Migraine is ranked sixth among the world’s most disabling medical illnesses in terms of years lost to disability. It is generally characterized by a throbbing, moderate to severe pain, often worse on one side, which varies strongly in each individual. Migraine attacks can last several hours and are sometimes associated with other symptoms such as nausea, vomiting and sensitivity to light, sound and smell. Consequently, they can cause a strain on everyday life leading people to miss work or school and they get worse with physical activity.

Migraines happen when specific areas of the brain are over excited and constitute an inherited neurological disorder. What exactly causes a migraine to develop and what happens in the brain when a migraine begins are not well understood, but it is known that specific factors referred to as triggers can lead certain people to start a migraine attack more easily. Hormonal and environmental factors such as bright lights and strong smells are examples of triggers. However, triggers vary with each person and not all people suffering from migraine have definite triggers.

Chronic migraine occurs when someone has migraines for 15 days or more a month. People suffering from chronic migraines respond differently and therefore can receive different treatments.

Changes in vision are a common consequence of a migraine attack. For example, even before the headache begins, affected people can have a blurry vision and become more sensitive to bright light, which may last for hours. When changes in vision are more extreme, people are said to suffer from visual aura. These extreme changes evolve with the headache, can vary from temporarily losing part or all of one’s vision to seeing zig-zag lines and do not often last longer than an hour. These symptoms can also be associated with numbness, tingling or weakness. Visual aura affects about a third of people suffering from migraine and does not always occur with all of their attacks. Treatment for migraine with and without aura is similar but may lead to lifestyle differences because visual aura slightly increases the risk of having a stroke.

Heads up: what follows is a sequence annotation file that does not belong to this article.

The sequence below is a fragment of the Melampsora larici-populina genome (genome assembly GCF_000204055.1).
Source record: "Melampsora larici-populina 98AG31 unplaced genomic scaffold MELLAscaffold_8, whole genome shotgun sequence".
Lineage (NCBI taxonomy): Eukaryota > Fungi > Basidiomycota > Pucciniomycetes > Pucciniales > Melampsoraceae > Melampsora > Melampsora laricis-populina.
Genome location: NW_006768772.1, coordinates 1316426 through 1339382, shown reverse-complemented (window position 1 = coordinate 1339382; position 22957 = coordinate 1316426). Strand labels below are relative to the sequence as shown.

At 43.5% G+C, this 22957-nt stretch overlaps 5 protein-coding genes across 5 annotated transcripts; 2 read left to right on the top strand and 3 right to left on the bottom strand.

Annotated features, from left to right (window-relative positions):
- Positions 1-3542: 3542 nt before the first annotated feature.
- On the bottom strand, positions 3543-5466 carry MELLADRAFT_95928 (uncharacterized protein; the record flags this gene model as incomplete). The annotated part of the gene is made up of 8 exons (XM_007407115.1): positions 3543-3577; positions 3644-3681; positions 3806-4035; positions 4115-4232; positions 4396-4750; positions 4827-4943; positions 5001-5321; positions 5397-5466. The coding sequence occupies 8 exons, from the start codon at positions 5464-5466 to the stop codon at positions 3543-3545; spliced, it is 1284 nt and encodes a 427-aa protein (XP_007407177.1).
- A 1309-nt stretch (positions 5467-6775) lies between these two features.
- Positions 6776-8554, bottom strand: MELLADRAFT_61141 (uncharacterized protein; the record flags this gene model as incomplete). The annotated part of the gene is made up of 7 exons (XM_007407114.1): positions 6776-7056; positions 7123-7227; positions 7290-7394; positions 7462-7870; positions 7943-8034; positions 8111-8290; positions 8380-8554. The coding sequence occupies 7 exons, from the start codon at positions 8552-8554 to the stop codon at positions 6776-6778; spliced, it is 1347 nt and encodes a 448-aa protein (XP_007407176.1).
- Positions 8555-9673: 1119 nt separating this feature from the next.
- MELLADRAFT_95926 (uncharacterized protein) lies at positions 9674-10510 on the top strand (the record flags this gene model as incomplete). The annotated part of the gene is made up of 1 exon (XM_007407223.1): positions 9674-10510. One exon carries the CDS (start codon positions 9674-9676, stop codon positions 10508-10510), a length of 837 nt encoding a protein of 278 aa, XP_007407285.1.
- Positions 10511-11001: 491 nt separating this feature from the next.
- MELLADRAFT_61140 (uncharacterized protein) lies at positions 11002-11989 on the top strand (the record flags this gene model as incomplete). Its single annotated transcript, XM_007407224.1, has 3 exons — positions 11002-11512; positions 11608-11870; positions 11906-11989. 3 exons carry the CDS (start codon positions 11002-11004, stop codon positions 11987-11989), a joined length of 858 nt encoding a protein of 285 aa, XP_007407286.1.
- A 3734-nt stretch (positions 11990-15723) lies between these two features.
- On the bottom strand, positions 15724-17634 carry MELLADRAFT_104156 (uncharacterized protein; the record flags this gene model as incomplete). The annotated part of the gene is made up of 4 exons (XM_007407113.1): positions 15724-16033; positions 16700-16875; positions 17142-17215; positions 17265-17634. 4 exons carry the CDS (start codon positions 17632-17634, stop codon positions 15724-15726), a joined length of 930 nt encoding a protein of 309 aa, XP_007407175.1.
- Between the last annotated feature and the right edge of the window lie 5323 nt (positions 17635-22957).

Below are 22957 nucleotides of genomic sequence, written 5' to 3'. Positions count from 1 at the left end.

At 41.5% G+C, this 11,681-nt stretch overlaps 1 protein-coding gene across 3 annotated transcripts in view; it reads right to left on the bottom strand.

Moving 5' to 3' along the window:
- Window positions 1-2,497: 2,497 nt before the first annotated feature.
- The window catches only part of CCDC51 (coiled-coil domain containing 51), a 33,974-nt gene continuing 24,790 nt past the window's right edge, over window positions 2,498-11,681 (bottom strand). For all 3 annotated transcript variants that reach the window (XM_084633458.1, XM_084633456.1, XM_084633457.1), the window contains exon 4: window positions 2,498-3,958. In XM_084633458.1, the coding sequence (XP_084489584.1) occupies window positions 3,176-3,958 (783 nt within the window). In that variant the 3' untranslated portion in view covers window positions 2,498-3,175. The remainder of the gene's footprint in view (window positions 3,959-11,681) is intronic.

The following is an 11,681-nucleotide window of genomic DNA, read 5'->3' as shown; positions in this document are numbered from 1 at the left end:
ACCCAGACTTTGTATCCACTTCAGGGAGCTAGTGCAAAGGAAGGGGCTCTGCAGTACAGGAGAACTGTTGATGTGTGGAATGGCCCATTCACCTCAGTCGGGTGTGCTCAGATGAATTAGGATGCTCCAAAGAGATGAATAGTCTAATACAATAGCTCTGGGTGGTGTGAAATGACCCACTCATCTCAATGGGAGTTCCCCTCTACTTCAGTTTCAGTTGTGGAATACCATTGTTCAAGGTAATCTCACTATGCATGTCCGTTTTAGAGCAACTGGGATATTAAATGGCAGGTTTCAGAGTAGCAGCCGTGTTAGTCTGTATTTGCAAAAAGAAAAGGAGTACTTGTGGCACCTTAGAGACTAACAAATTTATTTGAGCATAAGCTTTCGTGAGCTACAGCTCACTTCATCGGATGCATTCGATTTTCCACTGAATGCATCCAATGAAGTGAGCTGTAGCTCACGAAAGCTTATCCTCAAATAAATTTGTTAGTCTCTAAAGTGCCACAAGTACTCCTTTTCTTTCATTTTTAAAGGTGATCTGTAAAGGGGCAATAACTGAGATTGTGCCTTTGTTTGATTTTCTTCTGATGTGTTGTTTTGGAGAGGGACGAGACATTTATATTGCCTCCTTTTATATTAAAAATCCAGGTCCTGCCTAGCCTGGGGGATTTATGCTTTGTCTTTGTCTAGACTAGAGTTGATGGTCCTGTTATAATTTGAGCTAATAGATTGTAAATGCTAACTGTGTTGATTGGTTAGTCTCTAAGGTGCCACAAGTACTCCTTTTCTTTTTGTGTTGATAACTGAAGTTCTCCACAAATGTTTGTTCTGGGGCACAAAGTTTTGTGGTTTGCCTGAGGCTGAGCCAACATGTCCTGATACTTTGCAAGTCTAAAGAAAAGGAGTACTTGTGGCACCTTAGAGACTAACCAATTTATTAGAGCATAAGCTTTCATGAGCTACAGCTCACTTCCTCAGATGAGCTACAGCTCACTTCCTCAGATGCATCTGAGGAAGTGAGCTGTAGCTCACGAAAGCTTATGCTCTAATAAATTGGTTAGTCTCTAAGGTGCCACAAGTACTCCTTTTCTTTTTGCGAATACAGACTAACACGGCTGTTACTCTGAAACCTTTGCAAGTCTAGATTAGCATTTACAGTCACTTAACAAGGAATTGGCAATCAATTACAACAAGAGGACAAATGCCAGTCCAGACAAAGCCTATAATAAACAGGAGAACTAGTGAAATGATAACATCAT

There is no cure for migraine but both preventive and acute treatments exist. These include blood-pressure medications, anti-seizure medications, antidepressants and Botox injections. Pain relieving medication known as acute treatment are drugs that can be taken during migraine attacks to stop the symptoms. They work to reduce the severity of the migraine once it has already started. For example, triptans are a family of drugs that cause blood vessels to constrict, therefore blocking pain pathways in the brain and relieving pain.

Preventive treatments on the other hand, constitute drugs taken regularly to decrease the frequency and intensity of migraines as well as changes in lifestyle. For example, exercising regularly, a healthy diet and a good sleep schedule can reduce the length and frequency of migraines.Watch Full Movie Online Streaming Online and Download

Alternative medicine can also help with the pain of migraines and includes acupuncture, biofeedback, which helps people take control over some of their own physical responses related to stress, massage therapy and more.

https://americanmigrainefoundation.org/…/types-of-headachem…
http://www.mayoclinic.org/…/diagnosi…/treatment/txc-20202474
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